What stat do YOU use to measure a guys toughness? Cause I wasn't aware there was one. What stat do you use to measure execution of a single player? There isn't one of those either. You have a strange view of things my friend.

You can't even think of a good basketball example to try and spin your strange view of things. And you call me a 7th grade coach? Please go troll somewhere else.

Stats are for people who don't understand the game or didn't watch.

tfarks
07-13-2011, 11:34 AM
What stat do YOU use to measure a guys toughness? Cause I wasn't aware there was one. What stat do you use to measure execution of a single player? There isn't one of those either. You have a strange view of things my friend.

You can't even think of a good basketball example to try and spin your strange view of things. And you call me a 7th grade coach? Please go troll somewhere else.

Stats are for people who don't understand the game or didn't watch.

You don't get it. There is no stat. Because you can't seperate things out. The stat is he has a low RPG because he can't stay on the floor. I have said more than once that these qualities are all encompassing. Stats don't have semantic opinions on how the best way to get those rebouonds are. Easy enough?

And of course I can. LeBron James is the best basketball player in the NBA and doesn't have a NBA title. Karl Malone is a HOF and a great player. He didn't win an NBA title because of Michael Jordan, not because of mental toughness. Easy enough?

And yes, you have the talking points of a 7th grade basketball coach. That's okay, intangibles make people feel good. But I can have the biggest heart in the world and be terrible at everything sports related. It's something you can use to separate 2 NBA talents - not declare the MOST IMPORTANT thing of all.

The only trollish thing here is your completely uneducated and ignorant view on statistics. Your bullish attitude on your importance towards intangibles has made you willfully ignortant towards other opinions. I admit intangibles are important, but not as important as you think. You think stats are for people who don't watch games.

Someone is wrong there, and it's not me.

Kid Minneapolis
07-13-2011, 12:15 PM
I don't think it's a stretch at all to say that PF is our most efficient position. There is very little drop-off in talent when McRoberts comes in. And both are better than people around here want to give credit for. What they lack is Danny Granger-style star power. Doesn't mean it's not a fairly effective tandem, though. It's not unlike DD/AD back in the day. They are still younger, but I can completely see TH/JM becoming a damn good PF tandem in this league. People always forget how young they are.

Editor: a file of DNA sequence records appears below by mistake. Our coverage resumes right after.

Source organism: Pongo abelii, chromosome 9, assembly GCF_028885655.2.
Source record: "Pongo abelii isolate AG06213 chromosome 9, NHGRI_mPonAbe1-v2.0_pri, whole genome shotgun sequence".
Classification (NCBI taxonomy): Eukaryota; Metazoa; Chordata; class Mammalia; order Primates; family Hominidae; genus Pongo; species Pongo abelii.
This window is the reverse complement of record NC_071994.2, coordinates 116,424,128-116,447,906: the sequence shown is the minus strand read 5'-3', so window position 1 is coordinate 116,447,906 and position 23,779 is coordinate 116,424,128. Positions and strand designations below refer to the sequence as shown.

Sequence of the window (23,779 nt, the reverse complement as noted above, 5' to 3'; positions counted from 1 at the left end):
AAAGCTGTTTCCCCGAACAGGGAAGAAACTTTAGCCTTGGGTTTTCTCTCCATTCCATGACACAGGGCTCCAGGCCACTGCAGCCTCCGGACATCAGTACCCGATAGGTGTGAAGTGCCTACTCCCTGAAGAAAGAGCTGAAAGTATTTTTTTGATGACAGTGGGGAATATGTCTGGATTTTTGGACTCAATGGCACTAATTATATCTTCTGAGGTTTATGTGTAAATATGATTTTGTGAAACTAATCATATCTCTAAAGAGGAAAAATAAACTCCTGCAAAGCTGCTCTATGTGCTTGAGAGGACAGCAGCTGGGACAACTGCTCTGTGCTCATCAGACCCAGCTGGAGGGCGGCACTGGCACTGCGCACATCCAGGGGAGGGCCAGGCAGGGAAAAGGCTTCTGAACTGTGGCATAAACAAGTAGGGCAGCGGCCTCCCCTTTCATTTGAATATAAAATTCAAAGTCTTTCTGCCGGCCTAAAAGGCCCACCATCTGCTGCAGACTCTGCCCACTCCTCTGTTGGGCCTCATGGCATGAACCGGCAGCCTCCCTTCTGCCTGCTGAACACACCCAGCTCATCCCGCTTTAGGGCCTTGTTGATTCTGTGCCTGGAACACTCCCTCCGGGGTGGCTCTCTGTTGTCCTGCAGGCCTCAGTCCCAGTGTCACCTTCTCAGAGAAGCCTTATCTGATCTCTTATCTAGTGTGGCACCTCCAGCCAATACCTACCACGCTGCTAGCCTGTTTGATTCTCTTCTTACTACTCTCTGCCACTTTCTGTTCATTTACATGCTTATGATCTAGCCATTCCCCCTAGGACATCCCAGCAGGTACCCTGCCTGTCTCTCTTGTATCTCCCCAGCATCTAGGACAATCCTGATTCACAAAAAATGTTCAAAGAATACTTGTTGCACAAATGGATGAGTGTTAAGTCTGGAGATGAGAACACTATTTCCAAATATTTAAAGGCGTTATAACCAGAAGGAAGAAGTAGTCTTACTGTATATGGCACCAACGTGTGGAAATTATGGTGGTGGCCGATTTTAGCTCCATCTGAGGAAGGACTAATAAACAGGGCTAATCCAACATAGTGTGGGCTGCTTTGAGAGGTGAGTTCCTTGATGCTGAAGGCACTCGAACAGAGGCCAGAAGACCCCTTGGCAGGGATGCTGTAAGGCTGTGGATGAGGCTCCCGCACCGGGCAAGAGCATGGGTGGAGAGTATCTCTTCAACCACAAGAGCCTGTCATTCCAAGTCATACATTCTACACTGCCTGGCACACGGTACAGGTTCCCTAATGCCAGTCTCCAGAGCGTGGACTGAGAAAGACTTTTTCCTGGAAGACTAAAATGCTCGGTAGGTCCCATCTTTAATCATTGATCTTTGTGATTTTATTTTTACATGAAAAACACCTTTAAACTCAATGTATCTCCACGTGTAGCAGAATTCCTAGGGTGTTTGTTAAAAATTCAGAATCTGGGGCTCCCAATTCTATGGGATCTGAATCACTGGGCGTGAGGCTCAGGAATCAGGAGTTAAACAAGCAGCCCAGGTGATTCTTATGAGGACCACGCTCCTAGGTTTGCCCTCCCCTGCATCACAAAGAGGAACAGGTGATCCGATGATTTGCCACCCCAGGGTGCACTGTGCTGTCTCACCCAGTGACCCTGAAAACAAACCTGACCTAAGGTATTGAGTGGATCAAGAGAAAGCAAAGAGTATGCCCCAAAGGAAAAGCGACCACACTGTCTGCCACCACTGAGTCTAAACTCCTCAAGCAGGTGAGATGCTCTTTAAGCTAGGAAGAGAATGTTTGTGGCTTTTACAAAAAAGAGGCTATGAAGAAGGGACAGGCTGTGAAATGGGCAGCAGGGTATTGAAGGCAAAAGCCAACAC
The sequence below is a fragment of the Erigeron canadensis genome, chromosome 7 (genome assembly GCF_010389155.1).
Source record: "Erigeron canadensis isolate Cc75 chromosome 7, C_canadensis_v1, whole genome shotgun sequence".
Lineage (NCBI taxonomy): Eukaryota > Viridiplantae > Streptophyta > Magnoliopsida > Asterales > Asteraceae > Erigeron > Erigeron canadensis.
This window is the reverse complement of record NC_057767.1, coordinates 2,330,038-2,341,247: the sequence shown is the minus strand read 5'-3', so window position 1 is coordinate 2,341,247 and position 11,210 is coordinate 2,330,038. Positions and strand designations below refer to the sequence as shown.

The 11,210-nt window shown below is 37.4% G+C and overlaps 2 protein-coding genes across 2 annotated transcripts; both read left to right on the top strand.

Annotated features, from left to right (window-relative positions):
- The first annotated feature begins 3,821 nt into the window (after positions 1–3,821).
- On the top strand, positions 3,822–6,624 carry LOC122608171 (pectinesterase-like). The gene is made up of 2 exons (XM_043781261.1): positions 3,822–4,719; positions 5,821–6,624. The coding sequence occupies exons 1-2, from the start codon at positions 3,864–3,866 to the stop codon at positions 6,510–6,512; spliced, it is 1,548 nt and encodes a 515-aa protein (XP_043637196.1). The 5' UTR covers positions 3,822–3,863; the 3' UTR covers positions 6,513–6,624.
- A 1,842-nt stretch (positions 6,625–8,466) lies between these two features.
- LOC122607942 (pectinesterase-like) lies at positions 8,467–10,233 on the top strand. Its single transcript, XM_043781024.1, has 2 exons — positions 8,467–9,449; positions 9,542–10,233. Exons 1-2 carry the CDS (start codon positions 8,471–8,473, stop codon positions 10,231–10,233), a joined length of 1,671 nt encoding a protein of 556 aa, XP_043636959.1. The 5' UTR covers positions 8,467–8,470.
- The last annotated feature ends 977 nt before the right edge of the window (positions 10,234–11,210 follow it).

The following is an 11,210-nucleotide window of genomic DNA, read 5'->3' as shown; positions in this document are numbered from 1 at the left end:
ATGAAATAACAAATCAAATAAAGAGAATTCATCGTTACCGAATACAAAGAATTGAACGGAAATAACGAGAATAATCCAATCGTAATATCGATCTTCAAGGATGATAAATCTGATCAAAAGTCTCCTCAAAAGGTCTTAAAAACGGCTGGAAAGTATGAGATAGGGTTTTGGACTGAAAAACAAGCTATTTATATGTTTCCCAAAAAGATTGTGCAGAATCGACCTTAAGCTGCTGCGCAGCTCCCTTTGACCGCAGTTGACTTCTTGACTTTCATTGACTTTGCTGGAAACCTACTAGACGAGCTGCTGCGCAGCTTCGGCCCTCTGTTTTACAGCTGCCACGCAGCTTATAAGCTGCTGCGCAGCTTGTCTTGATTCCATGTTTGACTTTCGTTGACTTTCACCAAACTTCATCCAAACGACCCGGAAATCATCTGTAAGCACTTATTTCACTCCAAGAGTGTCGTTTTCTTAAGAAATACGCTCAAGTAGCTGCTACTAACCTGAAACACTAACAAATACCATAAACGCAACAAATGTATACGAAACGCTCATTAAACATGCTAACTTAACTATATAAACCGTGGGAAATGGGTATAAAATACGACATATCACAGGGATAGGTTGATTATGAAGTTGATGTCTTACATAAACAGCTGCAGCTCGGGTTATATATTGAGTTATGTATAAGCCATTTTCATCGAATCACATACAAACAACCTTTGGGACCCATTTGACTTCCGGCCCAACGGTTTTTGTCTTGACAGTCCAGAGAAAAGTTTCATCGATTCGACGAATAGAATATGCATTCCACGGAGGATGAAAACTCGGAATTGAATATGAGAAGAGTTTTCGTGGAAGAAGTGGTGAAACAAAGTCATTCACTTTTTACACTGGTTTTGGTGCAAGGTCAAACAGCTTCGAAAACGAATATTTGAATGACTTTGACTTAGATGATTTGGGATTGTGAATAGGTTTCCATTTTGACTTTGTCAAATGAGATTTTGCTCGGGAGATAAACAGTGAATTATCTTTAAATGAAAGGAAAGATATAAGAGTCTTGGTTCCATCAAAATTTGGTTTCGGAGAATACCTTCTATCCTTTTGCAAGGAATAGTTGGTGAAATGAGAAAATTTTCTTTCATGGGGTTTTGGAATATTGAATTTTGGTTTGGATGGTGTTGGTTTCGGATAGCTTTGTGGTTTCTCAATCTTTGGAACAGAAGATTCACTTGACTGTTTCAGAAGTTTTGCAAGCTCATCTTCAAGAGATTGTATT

I think PG and C are our weakest overall spots, because of Collison's inconsistency, and Hibbert's inconsistent, and then poor backups. Granger is fantastic, poor backup. Might be a different story if Dunleavy played SF and could stay healthy. George/Rush aren't half bad, but still have room to grow. Hansbrough usually holds up well, and McRoberts holds his own against the 2nd teams. I can say ya, it's our most consistent, efficient position.

Everyone's been clamoring for a PF this off-season, and I've not really chimed in on those threads, because I haven't really agreed. I think PG/C is our areas of improvement. Maybe Hibbert and Collison and George Hill grow this off-season and take care of that for us.

The one thing I can say is, most of our guys are young, and it's not a stretch to assume that almost every one of them will improve this year, and that is an exciting thought.

Taterhead
07-13-2011, 01:05 PM
You don't get it. There is no stat. Because you can't seperate things out. The stat is he has a low RPG because he can't stay on the floor. I have said more than once that these qualities are all encompassing. Stats don't have semantic opinions on how the best way to get those rebouonds are. Easy enough?

And of course I can. LeBron James is the best basketball player in the NBA and doesn't have a NBA title. Karl Malone is a HOF and a great player. He didn't win an NBA title because of Michael Jordan, not because of mental toughness. Easy enough?

And yes, you have the talking points of a 7th grade basketball coach. That's okay, intangibles make people feel good. But I can have the biggest heart in the world and be terrible at everything sports related. It's something you can use to separate 2 NBA talents - not declare the MOST IMPORTANT thing of all.

The only trollish thing here is your completely uneducated and ignorant view on statistics. Your bullish attitude on your importance towards intangibles has made you willfully ignortant towards other opinions. I admit intangibles are important, but not as important as you think. You think stats are for people who don't watch games.

Someone is wrong there, and it's not me.

Are you serious? Can you read?

I never said intangibles were everything and all that mattered. I never said any of the BS that you've been spewing. You are trying to twist everything I say into something else. So far, you have talked about baseball, me liking Rocky, 7th grade basketball coaches, Karl Malone not winning a title, Lebron being the best player...........like really dude? Are you are just incapable of comprehending what I'm saying? You are even in some regard making the exact same argument that I am while using any strange scenario you can think of, all while truly oblivious of it, which I find hilariously entertaining.